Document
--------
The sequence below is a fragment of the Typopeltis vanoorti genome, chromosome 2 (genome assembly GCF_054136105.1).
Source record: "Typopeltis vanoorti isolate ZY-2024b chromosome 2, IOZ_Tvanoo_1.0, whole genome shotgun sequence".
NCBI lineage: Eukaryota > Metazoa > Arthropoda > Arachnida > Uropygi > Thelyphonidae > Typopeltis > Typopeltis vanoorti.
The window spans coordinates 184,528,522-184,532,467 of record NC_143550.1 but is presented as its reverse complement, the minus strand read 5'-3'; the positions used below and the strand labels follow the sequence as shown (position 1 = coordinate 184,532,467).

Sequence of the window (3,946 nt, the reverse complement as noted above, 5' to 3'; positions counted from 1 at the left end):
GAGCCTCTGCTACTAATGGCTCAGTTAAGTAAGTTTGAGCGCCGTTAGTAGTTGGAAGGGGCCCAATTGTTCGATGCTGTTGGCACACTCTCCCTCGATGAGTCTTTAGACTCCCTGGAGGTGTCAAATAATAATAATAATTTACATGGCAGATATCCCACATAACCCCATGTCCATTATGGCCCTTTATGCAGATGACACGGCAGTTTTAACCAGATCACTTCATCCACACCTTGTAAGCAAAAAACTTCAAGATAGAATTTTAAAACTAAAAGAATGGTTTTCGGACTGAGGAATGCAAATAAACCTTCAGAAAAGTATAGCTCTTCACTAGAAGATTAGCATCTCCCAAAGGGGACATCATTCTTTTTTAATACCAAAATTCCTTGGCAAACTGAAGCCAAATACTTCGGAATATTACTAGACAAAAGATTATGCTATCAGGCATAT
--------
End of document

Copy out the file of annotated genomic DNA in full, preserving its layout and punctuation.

The sequence below is a fragment of the Typopeltis vanoorti genome, chromosome 2 (genome assembly GCF_054136105.1).
Source record: "Typopeltis vanoorti isolate ZY-2024b chromosome 2, IOZ_Tvanoo_1.0, whole genome shotgun sequence".
NCBI lineage: Eukaryota > Metazoa > Arthropoda > Arachnida > Uropygi > Thelyphonidae > Typopeltis > Typopeltis vanoorti.
The window spans coordinates 184,528,522-184,532,467 of record NC_143550.1 but is presented as its reverse complement, the minus strand read 5'-3'; the positions used below and the strand labels follow the sequence as shown (position 1 = coordinate 184,532,467).

Sequence of the window (3,946 nt, the reverse complement as noted above, 5' to 3'; positions counted from 1 at the left end):
GAGCCTCTGCTACTAATGGCTCAGTTAAGTAAGTTTGAGCGCCGTTAGTAGTTGGAAGGGGCCCAATTGTTCGATGCTGTTGGCACACTCTCCCTCGATGAGTCTTTAGACTCCCTGGAGGTGTCAAATAATAATAATAATTTACATGGCAGATATCCCACATAACCCCATGTCCATTATGGCCCTTTATGCAGATGACACGGCAGTTTTAACCAGATCACTTCATCCACACCTTGTAAGCAAAAAACTTCAAGATAGAATTTTAAAACTAAAAGAATGGTTTTCGGACTGAGGAATGCAAATAAACCTTCAGAAAAGTATAGCTCTTCACTAGAAGATTAGCATCTCCCAAAGGGGACATCATTCTTTTTTAATACCAAAATTCCTTGGCAAACTGAAGCCAAATACTTCGGAATATTACTAGACAAAAGATTATGCTATCAGGCATAT